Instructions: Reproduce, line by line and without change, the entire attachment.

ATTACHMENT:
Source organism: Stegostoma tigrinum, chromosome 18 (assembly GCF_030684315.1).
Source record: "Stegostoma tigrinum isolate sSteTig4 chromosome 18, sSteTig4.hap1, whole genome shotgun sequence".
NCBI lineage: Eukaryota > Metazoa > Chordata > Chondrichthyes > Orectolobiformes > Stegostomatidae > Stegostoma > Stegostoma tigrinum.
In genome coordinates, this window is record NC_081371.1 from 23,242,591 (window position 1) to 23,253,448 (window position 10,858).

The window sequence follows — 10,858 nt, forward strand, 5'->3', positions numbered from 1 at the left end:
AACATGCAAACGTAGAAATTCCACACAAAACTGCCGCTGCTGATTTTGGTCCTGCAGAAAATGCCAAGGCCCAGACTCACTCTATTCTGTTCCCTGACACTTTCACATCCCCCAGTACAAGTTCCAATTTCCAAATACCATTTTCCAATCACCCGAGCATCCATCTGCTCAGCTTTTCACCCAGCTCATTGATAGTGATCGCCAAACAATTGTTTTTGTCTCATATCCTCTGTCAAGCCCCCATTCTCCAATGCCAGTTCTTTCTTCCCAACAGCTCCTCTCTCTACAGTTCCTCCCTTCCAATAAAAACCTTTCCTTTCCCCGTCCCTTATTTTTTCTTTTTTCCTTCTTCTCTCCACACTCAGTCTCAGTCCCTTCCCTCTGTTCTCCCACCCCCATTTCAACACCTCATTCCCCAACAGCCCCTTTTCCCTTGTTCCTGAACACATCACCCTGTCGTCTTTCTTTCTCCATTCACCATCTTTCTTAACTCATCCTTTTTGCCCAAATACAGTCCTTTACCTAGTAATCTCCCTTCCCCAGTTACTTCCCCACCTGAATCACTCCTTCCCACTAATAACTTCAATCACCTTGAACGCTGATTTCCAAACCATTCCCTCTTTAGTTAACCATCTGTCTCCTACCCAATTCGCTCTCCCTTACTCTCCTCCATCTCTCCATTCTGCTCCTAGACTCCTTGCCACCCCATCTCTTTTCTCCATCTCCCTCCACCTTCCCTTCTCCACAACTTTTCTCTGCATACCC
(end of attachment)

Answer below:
Source organism: Stegostoma tigrinum, chromosome 18 (assembly GCF_030684315.1).
Source record: "Stegostoma tigrinum isolate sSteTig4 chromosome 18, sSteTig4.hap1, whole genome shotgun sequence".
NCBI lineage: Eukaryota > Metazoa > Chordata > Chondrichthyes > Orectolobiformes > Stegostomatidae > Stegostoma > Stegostoma tigrinum.
In genome coordinates, this window is record NC_081371.1 from 23,242,591 (window position 1) to 23,253,448 (window position 10,858).

The window sequence follows — 10,858 nt, forward strand, 5'->3', positions numbered from 1 at the left end:
AACATGCAAACGTAGAAATTCCACACAAAACTGCCGCTGCTGATTTTGGTCCTGCAGAAAATGCCAAGGCCCAGACTCACTCTATTCTGTTCCCTGACACTTTCACATCCCCCAGTACAAGTTCCAATTTCCAAATACCATTTTCCAATCACCCGAGCATCCATCTGCTCAGCTTTTCACCCAGCTCATTGATAGTGATCGCCAAACAATTGTTTTTGTCTCATATCCTCTGTCAAGCCCCCATTCTCCAATGCCAGTTCTTTCTTCCCAACAGCTCCTCTCTCTACAGTTCCTCCCTTCCAATAAAAACCTTTCCTTTCCCCGTCCCTTATTTTTTCTTTTTTCCTTCTTCTCTCCACACTCAGTCTCAGTCCCTTCCCTCTGTTCTCCCACCCCCATTTCAACACCTCATTCCCCAACAGCCCCTTTTCCCTTGTTCCTGAACACATCACCCTGTCGTCTTTCTTTCTCCATTCACCATCTTTCTTAACTCATCCTTTTTGCCCAAATACAGTCCTTTACCTAGTAATCTCCCTTCCCCAGTTACTTCCCCACCTGAATCACTCCTTCCCACTAATAACTTCAATCACCTTGAACGCTGATTTCCAAACCATTCCCTCTTTAGTTAACCATCTGTCTCCTACCCAATTCGCTCTCCCTTACTCTCCTCCATCTCTCCATTCTGCTCCTAGACTCCTTGCCACCCCATCTCTTTTCTCCATCTCCCTCCACCTTCCCTTCTCCACAACTTTTCTCTGCATACCC